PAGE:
Know Your Worth: How Udemy Dublin Celebrated International Women’s Day
Meet the trailblazers who #EmbraceEquity
Written by Niamh Madden and Ciara Courtney
On Wednesday, 8th March, we were delighted to celebrate International Women’s Day (IWD) at Udemy in Dublin, Ireland. We welcomed employees, guests, and speakers to our event, Embracing Equity: Stories from the Trailblazers.
Together with our charity partner, the Irish Youth Foundation (IYF), the event raised funds to help level the playing field for young people.
Caoimhe Carlos, our Global VP of Customer Success, hosted the event and was joined by four remarkable women:
- Karen Fascenda, Chief People Officer at Udemy
- Rachael Liston, Managing Partner at Liston Flavin LLP
- Martine Du Toit, Head of Marketing at Dyson Ireland
- Lucy Masterson, Chief Executive Officer at Irish Youth Foundation
Focusing on the #EmbraceEquity theme, our trailblazers shared incredible stories of bravery, justice, and hope. They also recalled the mentors who lifted them and others along the way.
Here are five lessons from our inspiring speakers:
Caoimhe Carlos kicked off the event by asking us to reflect on the meaning of equity. While equality means giving everyone the same resources, equity recognizes that everyone is at a different starting point. To support women in achieving equity, leaders need to ensure the systems women are working in are equitable.
Create a ripple effect
Karen Fascenda shared a story about her hero: her ninety-year-old dad. Her father left high school early, but became recognised by leaders at his company who believed in his value. They gave him development opportunities to become an electrical engineer at the oil company where he was initially hired as a janitor. Karen called this the ‘ripple effect’: when people are given equity and opportunity, they create positive change for future generations and can make a real difference for families. Because of her father’s development, Karen was afforded the opportunity to have a college education, and that trickled down to her children’s opportunities, too. Caoimhe summed up the lesson as ‘the rising tide that lifts all boats.’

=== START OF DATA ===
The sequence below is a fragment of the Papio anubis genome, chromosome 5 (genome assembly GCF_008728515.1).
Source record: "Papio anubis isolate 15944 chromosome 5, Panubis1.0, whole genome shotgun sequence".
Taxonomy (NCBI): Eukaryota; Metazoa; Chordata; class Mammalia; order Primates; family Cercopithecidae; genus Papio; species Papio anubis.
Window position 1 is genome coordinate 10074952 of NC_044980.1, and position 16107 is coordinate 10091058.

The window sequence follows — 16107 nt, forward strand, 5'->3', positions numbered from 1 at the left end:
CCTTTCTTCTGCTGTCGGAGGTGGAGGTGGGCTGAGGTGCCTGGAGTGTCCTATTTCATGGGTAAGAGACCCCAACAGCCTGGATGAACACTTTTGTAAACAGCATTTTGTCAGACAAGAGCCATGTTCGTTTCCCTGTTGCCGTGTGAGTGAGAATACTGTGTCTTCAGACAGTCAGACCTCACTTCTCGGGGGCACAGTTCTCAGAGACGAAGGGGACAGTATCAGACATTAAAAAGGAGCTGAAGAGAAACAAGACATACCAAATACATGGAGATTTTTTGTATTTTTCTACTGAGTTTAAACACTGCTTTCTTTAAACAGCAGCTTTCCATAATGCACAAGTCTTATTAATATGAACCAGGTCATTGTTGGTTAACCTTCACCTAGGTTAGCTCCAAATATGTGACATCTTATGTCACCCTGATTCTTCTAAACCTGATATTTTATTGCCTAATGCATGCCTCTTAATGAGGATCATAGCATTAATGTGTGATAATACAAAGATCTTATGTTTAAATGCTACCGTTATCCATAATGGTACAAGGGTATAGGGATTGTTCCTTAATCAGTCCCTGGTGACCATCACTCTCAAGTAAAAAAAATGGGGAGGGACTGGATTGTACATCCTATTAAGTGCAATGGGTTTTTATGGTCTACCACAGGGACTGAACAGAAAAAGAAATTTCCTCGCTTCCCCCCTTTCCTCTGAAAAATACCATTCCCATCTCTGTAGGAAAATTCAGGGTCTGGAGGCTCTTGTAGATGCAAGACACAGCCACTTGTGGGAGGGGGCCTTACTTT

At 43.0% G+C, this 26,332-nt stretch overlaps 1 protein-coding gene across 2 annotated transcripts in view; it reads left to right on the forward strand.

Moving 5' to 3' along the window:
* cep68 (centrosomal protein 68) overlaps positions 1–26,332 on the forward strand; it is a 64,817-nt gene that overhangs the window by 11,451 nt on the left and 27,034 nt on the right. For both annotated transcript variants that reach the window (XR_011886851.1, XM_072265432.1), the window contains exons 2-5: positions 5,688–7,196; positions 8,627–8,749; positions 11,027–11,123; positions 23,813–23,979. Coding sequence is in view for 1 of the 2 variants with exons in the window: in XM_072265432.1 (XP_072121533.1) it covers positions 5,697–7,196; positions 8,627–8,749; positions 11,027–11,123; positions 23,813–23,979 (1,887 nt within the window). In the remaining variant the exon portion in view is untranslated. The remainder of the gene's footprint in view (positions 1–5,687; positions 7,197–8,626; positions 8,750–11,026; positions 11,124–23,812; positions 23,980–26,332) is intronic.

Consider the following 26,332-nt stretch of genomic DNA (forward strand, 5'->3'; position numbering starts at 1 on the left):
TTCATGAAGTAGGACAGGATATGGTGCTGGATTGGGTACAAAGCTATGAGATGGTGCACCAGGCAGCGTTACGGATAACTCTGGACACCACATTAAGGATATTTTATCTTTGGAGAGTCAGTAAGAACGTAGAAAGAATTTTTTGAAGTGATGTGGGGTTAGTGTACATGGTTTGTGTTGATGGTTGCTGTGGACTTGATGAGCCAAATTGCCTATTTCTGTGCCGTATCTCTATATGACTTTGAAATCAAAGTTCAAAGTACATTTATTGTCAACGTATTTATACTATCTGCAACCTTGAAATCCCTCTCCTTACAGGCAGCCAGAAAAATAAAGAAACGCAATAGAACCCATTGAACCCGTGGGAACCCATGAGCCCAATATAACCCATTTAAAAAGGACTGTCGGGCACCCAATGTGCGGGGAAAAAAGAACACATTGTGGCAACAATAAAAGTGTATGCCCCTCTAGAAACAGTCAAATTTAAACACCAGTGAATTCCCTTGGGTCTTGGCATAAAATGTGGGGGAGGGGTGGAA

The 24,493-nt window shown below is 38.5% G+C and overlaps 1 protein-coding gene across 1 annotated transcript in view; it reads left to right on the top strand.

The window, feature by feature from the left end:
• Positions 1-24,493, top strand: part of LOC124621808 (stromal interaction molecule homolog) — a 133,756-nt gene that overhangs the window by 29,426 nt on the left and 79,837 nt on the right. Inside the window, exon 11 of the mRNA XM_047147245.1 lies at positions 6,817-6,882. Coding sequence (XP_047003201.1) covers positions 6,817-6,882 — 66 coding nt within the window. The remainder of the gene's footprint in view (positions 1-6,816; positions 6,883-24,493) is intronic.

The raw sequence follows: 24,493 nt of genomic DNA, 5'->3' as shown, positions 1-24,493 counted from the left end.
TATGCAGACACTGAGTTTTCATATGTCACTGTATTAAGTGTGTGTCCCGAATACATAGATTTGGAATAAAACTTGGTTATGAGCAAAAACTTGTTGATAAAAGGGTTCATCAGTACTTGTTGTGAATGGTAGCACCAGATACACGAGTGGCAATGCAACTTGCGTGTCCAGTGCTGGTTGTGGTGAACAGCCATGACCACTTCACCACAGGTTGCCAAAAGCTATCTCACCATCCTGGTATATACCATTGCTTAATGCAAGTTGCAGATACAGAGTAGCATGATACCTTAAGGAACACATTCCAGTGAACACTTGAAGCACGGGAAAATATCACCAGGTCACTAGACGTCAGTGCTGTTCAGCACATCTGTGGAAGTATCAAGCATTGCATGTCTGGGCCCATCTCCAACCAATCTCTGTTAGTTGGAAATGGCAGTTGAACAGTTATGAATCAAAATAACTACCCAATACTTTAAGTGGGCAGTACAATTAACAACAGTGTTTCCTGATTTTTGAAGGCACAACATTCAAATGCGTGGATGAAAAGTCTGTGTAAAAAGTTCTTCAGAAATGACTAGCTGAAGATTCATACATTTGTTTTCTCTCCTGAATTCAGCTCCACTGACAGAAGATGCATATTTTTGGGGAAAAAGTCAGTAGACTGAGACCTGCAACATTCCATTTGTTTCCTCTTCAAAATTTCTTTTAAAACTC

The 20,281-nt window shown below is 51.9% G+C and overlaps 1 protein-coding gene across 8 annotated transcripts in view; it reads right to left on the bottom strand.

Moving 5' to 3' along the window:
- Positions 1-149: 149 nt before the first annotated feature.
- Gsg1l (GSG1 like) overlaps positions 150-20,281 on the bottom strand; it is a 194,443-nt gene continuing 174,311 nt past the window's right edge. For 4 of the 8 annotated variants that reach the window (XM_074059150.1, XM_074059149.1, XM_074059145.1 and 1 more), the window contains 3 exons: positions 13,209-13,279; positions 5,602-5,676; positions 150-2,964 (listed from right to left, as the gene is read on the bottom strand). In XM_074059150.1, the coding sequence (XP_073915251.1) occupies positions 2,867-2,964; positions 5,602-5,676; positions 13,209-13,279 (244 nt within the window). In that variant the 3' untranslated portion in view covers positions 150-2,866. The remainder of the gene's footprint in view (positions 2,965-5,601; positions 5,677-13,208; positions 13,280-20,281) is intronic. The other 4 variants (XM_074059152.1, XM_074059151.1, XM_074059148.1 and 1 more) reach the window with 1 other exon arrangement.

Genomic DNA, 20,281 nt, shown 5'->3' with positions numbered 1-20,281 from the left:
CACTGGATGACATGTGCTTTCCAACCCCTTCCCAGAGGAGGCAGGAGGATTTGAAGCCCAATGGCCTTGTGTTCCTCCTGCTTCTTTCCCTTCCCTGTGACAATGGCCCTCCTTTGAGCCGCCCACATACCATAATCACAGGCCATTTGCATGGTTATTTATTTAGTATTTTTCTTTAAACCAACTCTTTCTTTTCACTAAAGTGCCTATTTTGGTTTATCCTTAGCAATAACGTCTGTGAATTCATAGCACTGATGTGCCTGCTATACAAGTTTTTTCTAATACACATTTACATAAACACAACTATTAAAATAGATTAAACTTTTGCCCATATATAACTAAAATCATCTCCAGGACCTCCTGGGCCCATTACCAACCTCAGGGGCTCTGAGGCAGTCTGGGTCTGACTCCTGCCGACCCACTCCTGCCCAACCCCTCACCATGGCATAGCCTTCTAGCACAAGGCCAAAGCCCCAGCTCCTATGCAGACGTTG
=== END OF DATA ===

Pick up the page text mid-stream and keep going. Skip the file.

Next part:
Be a voice for women
Rachael Liston qualified as a solicitor – a member of the legal profession in Ireland – in 2001 and specialises in medical negligence. She particularly focuses on cases involving women’s care during pregnancy and childbirth. Rachael spoke of the heartbreaking cases she’s worked on and how she gives voices to the victims and their families who came looking for answers. In doing so, she highlighted how these tragic events helped change healthcare and hospital practices in Ireland. She continues to advocate for women to help make sure these ‘never events’ – shocking medical errors that should never occur – won’t happen again.
Share the value of independence
Martine Du Toit captivated the audience as she shared her inspiring story of bravery. She recalled the challenges she faced after emigrating to Zimbabwe with her husband at a time of food and fuel shortages and the conflict in the region that caused terror in the community. Having to flee Zimbabwe after her marriage ended, she started over in Ireland, working two jobs as a single mum to three children under nine. Martine’s story is a testament to her strength and independence; she taught this same lesson to her children. She left the audience with a final phrase of wisdom by saying, ‘A woman’s place is wherever she wants it to be.’
Become the support others need
Our last speaker, Lucy Masterson, shared stories of removing barriers for young women in Ireland. Lucy spoke of a young woman named Jody who, despite a difficult start in life, found the confidence to go to university. During the pandemic restrictions, she had easier access to classes while taking care of her son from home. When students were expected to attend college in person again, she thought she’d have to drop out, being unable to afford bus fare or childcare. The IYF granted her a financial award to remove these blockers. Lucy encouraged us all ‘to become the support someone might need.’
IWD is more than an abbreviation. It’s more than an annual event. It’s the quality of healthcare we receive. It’s the mental load that stems from all the roles women handle in life. Allies, colleagues, partners, and loved ones can support the women in their lives by ensuring they’re given the tools, resources, and space to help them overcome and dismantle the specific barriers they face.
At the event’s conclusion, Caoimhe left us with the advice she received from one of her mentors: ‘What gets attention, gets actioned.’ Identifying issues women face is the first step to solving those issues. We can build a more equitable society by actively working to rebuild systems that promote fairness.
To strive for equity, our trailblazers encourage you to do the following:
- Know your worth – when you know your worth, speaking up in support of equity can be less daunting
- Recognise others – if you notice someone who’s undervalued, tell them you value them and ask how you can help
- Find a mentor – ask for support and mentorship from someone whose achievements and values you admire
- Build community – seek connections with diverse groups of women and find ways you can all support each other
- Educate yourself – learn how barriers show up for all types of women so you can better understand the type of support different women may need